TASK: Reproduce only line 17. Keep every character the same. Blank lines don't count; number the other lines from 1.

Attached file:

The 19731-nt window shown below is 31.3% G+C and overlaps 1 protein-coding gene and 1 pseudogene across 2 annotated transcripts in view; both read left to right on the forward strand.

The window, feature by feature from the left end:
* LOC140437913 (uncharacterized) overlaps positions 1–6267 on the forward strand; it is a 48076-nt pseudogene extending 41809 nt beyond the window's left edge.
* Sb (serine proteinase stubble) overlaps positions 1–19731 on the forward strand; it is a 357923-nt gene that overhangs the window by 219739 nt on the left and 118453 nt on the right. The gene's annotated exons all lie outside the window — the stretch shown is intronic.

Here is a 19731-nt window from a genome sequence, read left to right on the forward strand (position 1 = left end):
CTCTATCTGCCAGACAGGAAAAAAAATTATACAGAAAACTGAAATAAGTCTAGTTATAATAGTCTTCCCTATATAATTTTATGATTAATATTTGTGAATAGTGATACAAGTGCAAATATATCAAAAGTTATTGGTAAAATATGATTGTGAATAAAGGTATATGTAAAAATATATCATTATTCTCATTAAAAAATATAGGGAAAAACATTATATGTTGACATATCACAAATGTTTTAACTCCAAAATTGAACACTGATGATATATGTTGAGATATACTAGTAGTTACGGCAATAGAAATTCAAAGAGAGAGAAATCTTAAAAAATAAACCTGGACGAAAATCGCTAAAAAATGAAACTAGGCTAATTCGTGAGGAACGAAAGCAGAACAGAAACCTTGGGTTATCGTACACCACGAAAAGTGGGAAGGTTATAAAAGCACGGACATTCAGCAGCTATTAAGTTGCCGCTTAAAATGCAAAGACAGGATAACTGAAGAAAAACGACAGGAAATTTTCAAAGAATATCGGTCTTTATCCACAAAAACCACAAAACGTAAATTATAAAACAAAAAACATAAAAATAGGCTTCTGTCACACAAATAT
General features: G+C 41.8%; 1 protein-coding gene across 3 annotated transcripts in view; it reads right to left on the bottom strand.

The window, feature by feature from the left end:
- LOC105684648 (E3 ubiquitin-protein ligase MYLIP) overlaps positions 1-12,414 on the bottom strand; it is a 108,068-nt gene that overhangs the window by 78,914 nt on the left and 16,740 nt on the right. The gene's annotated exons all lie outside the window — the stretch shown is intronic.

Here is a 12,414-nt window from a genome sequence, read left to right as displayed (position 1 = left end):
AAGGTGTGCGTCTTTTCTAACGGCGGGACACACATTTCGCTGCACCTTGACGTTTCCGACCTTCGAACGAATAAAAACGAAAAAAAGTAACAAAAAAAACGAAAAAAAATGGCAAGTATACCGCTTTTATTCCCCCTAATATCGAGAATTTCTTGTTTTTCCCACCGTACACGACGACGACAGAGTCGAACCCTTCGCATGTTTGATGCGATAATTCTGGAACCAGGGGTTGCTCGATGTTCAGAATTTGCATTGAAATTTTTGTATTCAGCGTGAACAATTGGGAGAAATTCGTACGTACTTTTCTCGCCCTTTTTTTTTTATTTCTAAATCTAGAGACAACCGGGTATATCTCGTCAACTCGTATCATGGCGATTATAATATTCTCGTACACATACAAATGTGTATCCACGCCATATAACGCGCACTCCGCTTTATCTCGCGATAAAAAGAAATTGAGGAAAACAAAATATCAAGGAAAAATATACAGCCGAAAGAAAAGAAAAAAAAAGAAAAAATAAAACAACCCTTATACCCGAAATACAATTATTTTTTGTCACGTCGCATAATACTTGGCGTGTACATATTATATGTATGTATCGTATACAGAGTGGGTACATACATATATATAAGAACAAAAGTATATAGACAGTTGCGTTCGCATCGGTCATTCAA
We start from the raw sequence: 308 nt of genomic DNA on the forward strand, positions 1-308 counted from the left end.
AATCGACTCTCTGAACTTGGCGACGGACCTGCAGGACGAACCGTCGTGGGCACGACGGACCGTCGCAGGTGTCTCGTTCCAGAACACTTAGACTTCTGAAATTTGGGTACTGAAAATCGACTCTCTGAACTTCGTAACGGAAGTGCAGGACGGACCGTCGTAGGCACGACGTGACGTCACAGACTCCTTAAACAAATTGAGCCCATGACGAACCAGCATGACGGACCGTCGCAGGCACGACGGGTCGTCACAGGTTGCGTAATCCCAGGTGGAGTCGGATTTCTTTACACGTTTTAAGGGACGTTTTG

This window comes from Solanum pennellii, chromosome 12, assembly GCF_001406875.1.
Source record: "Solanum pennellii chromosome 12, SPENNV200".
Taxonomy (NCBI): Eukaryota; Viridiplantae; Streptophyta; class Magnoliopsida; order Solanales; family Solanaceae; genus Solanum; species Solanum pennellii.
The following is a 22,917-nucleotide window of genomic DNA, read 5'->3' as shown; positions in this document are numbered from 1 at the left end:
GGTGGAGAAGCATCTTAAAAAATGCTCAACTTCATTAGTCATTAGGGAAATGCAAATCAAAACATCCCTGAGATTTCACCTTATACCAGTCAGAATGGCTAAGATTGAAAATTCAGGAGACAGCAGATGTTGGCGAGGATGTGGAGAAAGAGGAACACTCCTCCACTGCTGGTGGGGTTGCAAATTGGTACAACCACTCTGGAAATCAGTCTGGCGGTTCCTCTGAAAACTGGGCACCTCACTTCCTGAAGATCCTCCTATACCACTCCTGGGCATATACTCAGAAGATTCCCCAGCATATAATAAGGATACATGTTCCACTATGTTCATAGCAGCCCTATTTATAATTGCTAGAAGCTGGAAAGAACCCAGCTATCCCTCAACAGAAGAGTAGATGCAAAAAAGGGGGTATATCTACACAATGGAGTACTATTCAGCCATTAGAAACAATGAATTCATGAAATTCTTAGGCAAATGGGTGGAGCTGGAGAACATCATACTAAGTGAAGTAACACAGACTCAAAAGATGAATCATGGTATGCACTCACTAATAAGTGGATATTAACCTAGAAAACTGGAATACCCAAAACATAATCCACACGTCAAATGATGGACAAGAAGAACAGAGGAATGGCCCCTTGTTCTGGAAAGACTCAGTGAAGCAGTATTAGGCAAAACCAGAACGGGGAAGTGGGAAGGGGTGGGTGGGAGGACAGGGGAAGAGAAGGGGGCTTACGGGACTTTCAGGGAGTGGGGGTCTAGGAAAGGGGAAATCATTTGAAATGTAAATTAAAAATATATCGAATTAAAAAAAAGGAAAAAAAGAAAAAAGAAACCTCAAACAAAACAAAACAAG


The following is a 22,917-nucleotide window of genomic DNA, read 5'->3' as shown; positions in this document are numbered from 1 at the left end: